James Wilson is probably as far removed as the stuffy older more-mature image I would normally associate with a CEO. None the less his tenure in the job as top dog for Auckland’s Q Theatre is one that has had a positive impact on our local theatre scene. One of the ways they help foster local talent is getting artists, practitioners and companies to apply through their creative development programme Matchbox, this in turn has had a positive spin fostering shows that have toured both here and overseas.
“Matchbox is a capability building programme that takes practitioners and artists that have a real burning desire to tell a story and tell it here, now in Auckland at Q Theatre.” Says Wilson. “It’s a contestable process so we put out a call for applications every year. This year I think we received around thirty applicants, ten of which got invited to come and pitch their idea.”
Created in 2012 as a capacity building programme under the name ‘Q Presents’; Matchbox is a response to the large number of emerging and professional artists wanting to present at Q. They have strong artistic content and training but need practical support to bring their ideas to life on the stage.
“Part of the process is coming in and pitching to a panel” Wilson continues. “The panel includes Sarah Graham she’s a producer and also at least one industry outsider, so this year Louise Gallagher who runs PANNZ/Tour-Makers was on the industry panel. The actual act to come and pitch as opposed to writing a funding application is probably quite new for some people but its a world that we’re helping coach people in terms of “How you go for sponsorship” or “How you pitch an idea to a philanthropic group?.”
Q Theatre invest in people that push the boundaries of their art form, use the transformative venue to its fullest, or deliver an arts experience to an audience in an experimental or unique way, recognising those who will build towards work on bigger scales in Auckland, nationally and internationally.
“It’s a really good grounding and a really good opportunity to invite other presenters other producers, other venues, other festivals to come and see the work.” Says Wilson. “I think the Bullet Heart Club is the company that produced Daffodils which came through this programme a couple of years ago, and they’re really blazing the trail for other Matchbox companies.”
“Daffodils had three seasons here in the end from their first show, they recently did a big gala at the Town Hall and now they’re off to Edinburgh Festival later on in the year. Last year we had Titus by a company called Fractious Tash earlier this summer, they took it to the big stage in the pop up Globe – So they are definite pathways for companies that are coming through Q to get recognition on a national scale and hopefully be picked up internationally.”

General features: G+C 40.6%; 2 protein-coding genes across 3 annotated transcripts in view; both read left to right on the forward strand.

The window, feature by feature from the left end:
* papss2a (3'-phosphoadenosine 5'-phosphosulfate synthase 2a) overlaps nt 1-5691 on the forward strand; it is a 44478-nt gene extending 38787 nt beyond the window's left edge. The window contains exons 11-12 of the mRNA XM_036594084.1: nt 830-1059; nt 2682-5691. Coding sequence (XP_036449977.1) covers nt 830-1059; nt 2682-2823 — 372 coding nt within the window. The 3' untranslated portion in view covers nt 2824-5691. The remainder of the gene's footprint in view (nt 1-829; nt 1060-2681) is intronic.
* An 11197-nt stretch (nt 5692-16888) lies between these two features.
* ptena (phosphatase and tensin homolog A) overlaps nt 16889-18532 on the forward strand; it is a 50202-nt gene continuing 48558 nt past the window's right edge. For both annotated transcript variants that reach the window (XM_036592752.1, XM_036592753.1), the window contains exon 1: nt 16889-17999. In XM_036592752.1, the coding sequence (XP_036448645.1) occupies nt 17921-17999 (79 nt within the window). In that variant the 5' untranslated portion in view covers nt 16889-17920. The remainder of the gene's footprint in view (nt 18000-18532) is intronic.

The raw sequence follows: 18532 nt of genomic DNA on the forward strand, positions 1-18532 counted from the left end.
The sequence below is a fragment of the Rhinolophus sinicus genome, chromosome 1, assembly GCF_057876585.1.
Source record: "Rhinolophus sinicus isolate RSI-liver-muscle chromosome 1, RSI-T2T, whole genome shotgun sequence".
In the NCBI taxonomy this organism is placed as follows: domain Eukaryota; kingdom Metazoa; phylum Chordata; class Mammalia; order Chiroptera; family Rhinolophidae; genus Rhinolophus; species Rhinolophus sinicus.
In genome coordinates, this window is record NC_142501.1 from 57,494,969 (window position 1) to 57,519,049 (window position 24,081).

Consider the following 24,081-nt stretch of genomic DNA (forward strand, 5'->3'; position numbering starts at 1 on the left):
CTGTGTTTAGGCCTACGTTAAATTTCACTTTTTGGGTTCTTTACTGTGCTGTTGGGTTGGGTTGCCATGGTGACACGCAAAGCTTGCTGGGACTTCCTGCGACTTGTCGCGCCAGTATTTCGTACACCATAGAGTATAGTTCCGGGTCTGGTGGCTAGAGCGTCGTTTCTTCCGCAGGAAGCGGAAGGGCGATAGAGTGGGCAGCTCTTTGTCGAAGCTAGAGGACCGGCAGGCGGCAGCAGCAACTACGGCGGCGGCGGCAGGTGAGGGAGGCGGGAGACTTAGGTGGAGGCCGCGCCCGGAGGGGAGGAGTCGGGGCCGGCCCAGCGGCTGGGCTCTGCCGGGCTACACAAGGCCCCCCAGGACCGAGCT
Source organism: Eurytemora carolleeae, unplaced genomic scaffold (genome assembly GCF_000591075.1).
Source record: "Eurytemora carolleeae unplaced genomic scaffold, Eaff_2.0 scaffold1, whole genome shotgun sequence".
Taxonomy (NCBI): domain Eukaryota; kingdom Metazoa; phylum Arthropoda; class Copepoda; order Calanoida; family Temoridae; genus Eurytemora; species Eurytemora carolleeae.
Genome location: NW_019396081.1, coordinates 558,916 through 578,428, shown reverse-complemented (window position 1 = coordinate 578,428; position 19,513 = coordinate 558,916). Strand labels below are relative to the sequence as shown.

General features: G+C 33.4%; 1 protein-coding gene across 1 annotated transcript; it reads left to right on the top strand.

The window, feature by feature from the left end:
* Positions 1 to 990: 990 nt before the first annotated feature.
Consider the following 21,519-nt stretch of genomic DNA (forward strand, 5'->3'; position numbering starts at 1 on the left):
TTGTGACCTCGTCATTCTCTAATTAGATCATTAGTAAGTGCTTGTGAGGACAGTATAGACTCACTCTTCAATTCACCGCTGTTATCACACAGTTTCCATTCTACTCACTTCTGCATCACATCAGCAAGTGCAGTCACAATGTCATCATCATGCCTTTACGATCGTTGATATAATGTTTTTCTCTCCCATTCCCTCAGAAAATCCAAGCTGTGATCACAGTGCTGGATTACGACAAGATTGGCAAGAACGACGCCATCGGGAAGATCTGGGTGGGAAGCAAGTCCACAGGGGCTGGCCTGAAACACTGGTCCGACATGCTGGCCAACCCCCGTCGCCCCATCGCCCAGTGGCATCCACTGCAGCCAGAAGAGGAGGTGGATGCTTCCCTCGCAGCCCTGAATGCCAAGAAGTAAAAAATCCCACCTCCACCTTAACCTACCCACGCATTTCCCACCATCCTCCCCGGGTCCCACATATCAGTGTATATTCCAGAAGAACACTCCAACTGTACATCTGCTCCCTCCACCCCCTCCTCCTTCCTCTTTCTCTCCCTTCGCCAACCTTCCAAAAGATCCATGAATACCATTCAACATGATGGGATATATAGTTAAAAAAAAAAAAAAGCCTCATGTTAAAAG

James is philosophical as he is realistic of peoples expectations versus reality, the programme’s success centred on the successful delivery of a public season of work. In partnership, Q and the presenting companies share both the financial risk and reward during the season, this ensures forging partnerships and hopefully reaping rewards.
“This year there’s three in the programme” muses James. “We have one work that we’ve chosen but it won’t see the stage until next year. From then on they’re part of the Q Theatre family really, so it’s a fairly simple joint venture programme, what we do is we give the companies a season up in the Loft theatre upstairs and we do a risk share, so we open our books and show them what it costs to run this place and we ask the same of them.”
“It’s a transparent budgeting process and we agree a split point between that” he continues. “What we’re aiming to do through that is help producers and companies get an idea of what it takes to put on a show. There’s no use coming into a heavily subsidised programme and just having everything done for you if you’re trying to equip these companies to take their work out on tour.”
“We’re not working with emerging artists as such.” He says. “We’re working with people who may have cut their teeth at The Basement. They might have put on a couple of shows or they might have had work at Fringe Festival or perhaps have worked themselves in another professional company, but they’re striking out on their own. Their art is awesome, their work is of a real high quality but perhaps their business practise or infrastructure hasn’t developed at the same speed. We work with them to give them access to Q’s production staff, our producer, our marketing teams and really look to see how they connect with an audience, that’s the heart of the programme.”
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